If you don’t want people to make money based on public service, outside of public service, then don’t hire contractors to work for the government. Don’t allow lobbyists. Make government employees separate from their businesses: Hello? Trump.

  18. Trip says:

    @Marcy, were any of your revelations well-received by Republicans you offered to meet with?

    Based on the public behavior we’ve seen in the past week, my guess would be “no”.

  19. Trip says:

    Sessions, the TOP of the US LE agency was chanting, “Lock her up”, with high school kids. Is he looking to get fired, forced to resign, so it would be easier to kill the Mueller investigation?

    Can he really be this blatantly criminally anti-law, anti-due process?

    • earlofhuntingdon says:

      He echoed a lone comment that encouraged the crowd chant.  He was happy about and receptive to it.  Jailing a political opponent for being a political opponent.  The stuff of banana republics.  That he did it in a high school underscores his unfitness to be the chief law enforcement officer in government.

  20. earlofhuntingdon says:

    As several have said on twitter, Trump’s assault on the security clearances of a handful of people he regards as his personal enemies is something more.  It is a full frontal assault on everyone who depends on their clearance to work in Metro DC, both in and out of government.

    Trump’s action mirrors his change in the status of administrative law judges, from merit selection to political appointment.  The former have some security of tenure.  They hold office for a specific number of years, and can be terminated early largely only for cause.  A political appointee can be terminated at will.

    That substantially increases Trump’s political power, both as a matter of personnel and because ALJ’s routinely officiate over disputes between individuals and their government employer and between citizens and their government.

    The same argument applies to security clearance holders.  Clearances are essential for thousands of government and private sector jobs.  The higher the clearance, the higher its economic value.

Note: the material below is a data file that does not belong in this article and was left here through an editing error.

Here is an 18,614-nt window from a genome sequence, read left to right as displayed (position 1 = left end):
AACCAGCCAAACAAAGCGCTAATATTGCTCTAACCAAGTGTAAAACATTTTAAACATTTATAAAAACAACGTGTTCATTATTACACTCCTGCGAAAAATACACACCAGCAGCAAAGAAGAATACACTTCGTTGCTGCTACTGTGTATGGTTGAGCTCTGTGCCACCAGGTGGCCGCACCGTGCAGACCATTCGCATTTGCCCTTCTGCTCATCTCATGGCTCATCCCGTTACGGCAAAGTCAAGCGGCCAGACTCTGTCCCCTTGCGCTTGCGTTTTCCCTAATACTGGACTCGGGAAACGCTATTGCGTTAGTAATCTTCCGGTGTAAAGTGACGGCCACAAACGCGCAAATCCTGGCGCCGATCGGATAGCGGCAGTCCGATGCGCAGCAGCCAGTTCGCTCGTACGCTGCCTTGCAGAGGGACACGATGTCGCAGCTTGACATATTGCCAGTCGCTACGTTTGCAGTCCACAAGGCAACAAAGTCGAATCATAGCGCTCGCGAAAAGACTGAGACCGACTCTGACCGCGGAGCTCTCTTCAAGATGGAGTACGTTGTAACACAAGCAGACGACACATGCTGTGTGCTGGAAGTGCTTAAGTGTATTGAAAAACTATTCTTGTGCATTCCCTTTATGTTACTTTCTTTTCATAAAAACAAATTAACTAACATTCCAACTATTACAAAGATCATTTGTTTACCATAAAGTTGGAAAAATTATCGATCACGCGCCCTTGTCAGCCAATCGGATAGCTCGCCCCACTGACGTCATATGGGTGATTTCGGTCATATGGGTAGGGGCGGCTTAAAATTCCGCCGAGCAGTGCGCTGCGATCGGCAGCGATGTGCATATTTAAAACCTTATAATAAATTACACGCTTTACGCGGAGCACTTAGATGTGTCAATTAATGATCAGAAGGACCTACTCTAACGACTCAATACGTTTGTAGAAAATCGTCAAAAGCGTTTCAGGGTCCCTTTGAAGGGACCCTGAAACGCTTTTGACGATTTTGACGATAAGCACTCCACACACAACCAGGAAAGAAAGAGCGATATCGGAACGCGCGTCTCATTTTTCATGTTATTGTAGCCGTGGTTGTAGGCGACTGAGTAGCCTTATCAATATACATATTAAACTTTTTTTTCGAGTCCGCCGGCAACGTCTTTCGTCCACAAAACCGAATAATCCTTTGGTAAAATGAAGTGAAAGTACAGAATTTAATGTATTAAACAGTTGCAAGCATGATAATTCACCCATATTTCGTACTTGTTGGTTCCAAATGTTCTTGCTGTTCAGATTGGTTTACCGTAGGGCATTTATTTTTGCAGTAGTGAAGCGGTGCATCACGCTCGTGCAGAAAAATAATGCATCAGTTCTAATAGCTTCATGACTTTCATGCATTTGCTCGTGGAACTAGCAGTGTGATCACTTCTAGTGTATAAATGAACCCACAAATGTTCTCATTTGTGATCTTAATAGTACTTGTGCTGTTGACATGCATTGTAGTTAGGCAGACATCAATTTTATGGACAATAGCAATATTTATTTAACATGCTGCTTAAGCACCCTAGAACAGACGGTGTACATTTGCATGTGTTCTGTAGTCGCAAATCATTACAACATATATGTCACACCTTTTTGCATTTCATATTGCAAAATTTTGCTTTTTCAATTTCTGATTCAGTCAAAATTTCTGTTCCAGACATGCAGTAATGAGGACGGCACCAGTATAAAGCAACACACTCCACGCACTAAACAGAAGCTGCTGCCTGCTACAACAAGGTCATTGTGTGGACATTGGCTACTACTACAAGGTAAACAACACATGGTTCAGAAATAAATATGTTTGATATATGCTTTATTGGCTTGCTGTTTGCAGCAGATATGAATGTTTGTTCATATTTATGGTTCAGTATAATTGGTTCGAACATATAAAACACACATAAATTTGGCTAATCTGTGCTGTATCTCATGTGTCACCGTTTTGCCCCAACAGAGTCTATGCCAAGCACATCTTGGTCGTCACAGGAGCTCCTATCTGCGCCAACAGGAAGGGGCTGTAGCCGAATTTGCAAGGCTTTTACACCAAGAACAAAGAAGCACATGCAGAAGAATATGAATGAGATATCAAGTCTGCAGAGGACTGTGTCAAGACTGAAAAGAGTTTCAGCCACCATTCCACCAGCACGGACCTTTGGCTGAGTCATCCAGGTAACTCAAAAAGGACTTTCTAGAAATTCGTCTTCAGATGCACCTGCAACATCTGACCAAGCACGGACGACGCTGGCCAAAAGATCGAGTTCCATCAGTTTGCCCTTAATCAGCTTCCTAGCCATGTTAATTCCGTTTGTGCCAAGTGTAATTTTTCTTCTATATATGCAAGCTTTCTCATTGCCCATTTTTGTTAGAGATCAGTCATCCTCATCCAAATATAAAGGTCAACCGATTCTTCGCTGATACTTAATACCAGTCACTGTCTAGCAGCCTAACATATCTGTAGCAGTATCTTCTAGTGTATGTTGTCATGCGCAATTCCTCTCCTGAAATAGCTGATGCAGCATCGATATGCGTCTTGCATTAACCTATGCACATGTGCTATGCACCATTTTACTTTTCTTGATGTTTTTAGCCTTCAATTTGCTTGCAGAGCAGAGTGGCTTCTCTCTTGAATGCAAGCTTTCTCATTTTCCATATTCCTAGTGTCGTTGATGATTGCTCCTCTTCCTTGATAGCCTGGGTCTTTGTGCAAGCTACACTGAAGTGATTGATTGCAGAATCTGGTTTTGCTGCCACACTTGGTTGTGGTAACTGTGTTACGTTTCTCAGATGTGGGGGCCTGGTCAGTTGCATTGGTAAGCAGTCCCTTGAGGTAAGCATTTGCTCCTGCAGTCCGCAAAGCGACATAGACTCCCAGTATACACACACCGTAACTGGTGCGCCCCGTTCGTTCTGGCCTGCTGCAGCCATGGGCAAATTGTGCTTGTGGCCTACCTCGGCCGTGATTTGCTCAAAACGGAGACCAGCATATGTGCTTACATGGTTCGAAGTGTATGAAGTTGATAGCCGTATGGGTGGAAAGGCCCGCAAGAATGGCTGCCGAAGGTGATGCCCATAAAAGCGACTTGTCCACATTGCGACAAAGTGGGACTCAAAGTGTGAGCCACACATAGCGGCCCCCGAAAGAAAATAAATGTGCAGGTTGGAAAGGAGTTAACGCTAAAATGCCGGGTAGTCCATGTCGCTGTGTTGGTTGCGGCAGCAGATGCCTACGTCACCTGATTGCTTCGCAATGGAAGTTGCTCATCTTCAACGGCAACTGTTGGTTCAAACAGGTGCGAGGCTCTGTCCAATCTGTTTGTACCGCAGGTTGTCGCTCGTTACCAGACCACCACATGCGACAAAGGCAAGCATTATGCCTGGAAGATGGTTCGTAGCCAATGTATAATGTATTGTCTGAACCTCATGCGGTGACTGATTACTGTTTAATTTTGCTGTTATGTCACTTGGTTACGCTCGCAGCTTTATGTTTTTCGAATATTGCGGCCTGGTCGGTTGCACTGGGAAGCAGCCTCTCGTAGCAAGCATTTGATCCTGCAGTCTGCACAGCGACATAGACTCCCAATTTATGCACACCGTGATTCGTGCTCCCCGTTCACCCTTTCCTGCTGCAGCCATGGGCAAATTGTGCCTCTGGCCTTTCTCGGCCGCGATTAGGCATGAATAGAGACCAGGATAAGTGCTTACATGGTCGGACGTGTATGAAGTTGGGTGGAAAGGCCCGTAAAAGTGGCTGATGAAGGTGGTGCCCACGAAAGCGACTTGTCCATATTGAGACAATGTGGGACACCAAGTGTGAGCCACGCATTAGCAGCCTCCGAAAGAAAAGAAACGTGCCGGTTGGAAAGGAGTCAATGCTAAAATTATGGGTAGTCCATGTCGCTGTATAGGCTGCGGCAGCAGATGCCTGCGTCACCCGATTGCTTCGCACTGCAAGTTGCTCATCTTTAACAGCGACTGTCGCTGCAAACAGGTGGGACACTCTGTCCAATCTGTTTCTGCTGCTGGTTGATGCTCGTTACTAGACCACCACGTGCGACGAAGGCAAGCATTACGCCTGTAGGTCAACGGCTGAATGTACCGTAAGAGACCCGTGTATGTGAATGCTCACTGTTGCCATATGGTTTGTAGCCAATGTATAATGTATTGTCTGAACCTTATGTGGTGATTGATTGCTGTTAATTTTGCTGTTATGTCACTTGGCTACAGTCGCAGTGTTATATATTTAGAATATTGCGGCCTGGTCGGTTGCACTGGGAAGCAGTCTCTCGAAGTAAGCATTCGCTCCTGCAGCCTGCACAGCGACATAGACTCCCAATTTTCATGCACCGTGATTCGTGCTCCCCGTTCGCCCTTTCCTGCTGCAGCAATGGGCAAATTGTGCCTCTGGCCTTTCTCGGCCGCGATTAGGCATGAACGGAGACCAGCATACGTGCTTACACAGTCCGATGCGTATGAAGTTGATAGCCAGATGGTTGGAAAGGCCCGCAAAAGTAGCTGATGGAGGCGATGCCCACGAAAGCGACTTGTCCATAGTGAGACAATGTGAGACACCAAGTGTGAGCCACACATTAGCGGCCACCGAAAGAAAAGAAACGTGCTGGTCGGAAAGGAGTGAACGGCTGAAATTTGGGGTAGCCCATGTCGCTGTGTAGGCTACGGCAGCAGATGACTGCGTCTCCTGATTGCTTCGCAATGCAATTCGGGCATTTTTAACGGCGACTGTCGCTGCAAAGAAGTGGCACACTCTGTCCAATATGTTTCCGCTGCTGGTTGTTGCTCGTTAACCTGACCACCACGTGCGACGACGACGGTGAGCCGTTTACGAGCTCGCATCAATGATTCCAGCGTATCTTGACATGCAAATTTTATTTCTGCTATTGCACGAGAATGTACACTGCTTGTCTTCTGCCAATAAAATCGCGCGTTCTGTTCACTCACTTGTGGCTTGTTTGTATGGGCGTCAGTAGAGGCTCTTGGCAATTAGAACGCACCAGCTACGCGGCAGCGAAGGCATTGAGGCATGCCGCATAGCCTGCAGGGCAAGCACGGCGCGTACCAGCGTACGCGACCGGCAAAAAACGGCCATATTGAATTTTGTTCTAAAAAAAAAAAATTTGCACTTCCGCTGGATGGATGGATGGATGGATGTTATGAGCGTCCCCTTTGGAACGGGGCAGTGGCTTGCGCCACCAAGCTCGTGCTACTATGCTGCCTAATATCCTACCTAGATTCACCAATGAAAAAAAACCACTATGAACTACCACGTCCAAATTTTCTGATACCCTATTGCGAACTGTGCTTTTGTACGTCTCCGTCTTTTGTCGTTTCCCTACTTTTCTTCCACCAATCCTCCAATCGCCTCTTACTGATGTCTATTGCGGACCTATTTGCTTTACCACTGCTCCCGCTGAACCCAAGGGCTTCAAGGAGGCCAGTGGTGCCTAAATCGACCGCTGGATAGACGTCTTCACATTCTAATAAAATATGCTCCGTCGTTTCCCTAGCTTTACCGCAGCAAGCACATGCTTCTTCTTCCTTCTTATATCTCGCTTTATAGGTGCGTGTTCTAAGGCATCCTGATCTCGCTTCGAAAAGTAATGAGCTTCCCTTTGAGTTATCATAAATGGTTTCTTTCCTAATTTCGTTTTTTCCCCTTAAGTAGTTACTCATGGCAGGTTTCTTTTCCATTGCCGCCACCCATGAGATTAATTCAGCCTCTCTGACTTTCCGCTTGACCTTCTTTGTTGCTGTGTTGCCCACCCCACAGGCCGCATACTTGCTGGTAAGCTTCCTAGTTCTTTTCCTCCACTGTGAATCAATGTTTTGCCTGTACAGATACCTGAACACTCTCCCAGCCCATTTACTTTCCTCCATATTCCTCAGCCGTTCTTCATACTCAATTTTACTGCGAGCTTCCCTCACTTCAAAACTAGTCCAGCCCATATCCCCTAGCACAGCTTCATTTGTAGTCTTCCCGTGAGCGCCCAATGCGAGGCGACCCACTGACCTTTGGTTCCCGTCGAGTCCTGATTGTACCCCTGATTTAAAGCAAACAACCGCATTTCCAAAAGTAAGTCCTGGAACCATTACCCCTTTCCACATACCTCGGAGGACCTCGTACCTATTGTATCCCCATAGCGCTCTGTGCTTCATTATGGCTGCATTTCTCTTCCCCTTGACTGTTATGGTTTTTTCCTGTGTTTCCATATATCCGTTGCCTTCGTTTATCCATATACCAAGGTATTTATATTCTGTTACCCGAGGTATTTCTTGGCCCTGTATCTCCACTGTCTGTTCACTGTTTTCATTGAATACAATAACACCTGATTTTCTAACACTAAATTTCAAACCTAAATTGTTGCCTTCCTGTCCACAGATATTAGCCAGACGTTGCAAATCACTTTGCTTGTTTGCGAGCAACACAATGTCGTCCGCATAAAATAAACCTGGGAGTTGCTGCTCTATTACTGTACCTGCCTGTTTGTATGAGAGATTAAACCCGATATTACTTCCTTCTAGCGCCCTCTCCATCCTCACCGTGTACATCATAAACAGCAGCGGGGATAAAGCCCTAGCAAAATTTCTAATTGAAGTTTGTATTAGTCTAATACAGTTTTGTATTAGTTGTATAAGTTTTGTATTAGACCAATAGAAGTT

If the president’s policy is to terminate or lower the clearances of those whose conduct he finds inconvenient, who will speak out or decide a matter in a way adverse to the despot president?

    • Micheal says:

      Your last sentence stirred a concern that has been fermenting in my mind for several weeks:
      If federal government job holders keep resigning, as many have already, who will be left to disrupt the activities of Despot Donald?

      • Palli says:

        This is a worry that only intensifies as we hear GOP people suggest it with mock distain for trump. From them it sounds like a  pretense. “Resigning is the honorable thing to do rather than speaking publicly about disagreement with a president” is all too convenient for trump’s rogue governance style.
        We know who should be resigning.

      • earlofhuntingdon says:

        Normally a high risk, having fewer people in government is its own disruption, delaying implementation of Trump’s agenda.

        More from Trump’s White House should resign. The resulting decline in WH activity would probably be safer. It would also help demonstrate the need for Trump to be forced to leave.

        It also relieves those who leave of the burden of implementing rules that threaten democracy and their own self-esteem.  Preserving both is essential, because talented staff will one day have to return to government – notwithstanding the neoliberal demand that talented staff work only for the private sector.

        • Palli says:

          Yes, that is the sunny side. Can a smaller staff could pull off that stupendous military parade!